Let Em Rot!
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Mickey Kaus, who has been working the immigration beat very hard, looks at Arlen Specter's gloating about the possibility of "crops rotting in the fields" and notes various attempts by the Administration to enforce the law so as to ruin the harvest. He suggests that first, if it does happen, then it'll be Homeland Security's fault, and second, that they could bypass the pickers and concentrate on industries that are, or used to be, more attractive to Americans.

It's not true, contrary to DHS Secretary Chertoff's claims, that one of the "consequences" of Congress not passing Bush's semi-amnesty plan was a panic-producing crackdown. DHS could have kept doing what it had been doing, which is letting farmers hire the workers they needed to pick the crops while it concentrated on border security and industries where a supply of domestic workers (maybe at higher wages) was available. If there is a crop-rot-panic, it will almost by definition be intentionally induced by Chertoff. ... P.P.S.: Selective loose enforcement isn't amnesty. It's selective loose enforcement. Looking the other way on occasion—while cracking down in other areas and building up alternative, legal sources of labor—isn't the same incentive to further illegal immigration as granting a formal path to legality and citizenship. ... 9:31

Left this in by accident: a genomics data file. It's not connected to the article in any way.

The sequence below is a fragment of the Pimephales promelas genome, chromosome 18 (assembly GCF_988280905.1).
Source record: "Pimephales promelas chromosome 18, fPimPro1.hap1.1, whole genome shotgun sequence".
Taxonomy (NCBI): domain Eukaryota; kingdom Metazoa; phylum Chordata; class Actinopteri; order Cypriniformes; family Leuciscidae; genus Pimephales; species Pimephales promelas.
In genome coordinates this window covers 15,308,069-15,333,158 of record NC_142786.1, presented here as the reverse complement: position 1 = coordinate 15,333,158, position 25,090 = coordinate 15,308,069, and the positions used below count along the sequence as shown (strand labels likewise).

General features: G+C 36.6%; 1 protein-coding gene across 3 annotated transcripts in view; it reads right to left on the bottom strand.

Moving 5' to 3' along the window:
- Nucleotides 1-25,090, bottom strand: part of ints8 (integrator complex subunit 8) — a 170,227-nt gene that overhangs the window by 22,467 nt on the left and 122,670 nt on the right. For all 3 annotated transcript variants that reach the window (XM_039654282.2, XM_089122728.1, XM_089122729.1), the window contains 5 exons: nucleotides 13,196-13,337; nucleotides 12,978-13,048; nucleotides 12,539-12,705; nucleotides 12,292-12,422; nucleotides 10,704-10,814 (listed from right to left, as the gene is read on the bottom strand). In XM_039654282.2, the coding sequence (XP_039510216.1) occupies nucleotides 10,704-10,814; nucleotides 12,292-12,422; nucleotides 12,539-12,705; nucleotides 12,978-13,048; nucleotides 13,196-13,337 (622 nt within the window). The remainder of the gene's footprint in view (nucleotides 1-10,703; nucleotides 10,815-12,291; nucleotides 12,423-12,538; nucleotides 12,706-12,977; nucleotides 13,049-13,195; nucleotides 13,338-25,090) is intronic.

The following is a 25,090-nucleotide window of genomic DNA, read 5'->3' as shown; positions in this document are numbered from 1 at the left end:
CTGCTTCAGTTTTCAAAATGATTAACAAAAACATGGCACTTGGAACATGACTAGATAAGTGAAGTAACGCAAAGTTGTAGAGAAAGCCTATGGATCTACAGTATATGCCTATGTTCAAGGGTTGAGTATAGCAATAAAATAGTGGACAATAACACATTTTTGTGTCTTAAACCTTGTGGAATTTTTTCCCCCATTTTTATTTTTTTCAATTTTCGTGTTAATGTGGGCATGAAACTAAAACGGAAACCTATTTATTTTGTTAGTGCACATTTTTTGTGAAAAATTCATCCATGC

Crop Rot Panic - By Mickey Kaus - Slate Magazine

Even so, there are no crops rotting the fields yet. What there is, is a lot of farmers whining and complaining. This is a perennial bumper crop, which is unlikely to fail any time soon.

Here's where I disagree with Mickey:why not let the crops rot in the fields, if that's what it takes to control immigration? The farmers would also let them rot in the fields if there were a sudden fall in price below the cost of picking, as result of a bumper crop elsewhere or any other market cause. And if they suffer because they made all their planting and marketing plans based on a supply of cheap, illegal labor, tough luck!

It's an economic decision, like the decision to abandon an unpaying mine.

No one but the growers suffers when the fruit rots. People will not starve for lack of table grapes,Granny Smith apples, and fresh strawberries.

Any fruit picked by hand is by definition a luxury. If you're willing to consume your fruit in the form of apple sauce and strawberry jam, then it can be picked by mechanical harvesters, a technology seriously underdeveloped in the United States because of the huge supply of cheap labor. If you want fresh fruit, you may have to pay more.

But you'll have to pay either way—every low wage immigrant who enters the country is a net loss on your tax bill. Better to pay a dollar extra at the supermarket.

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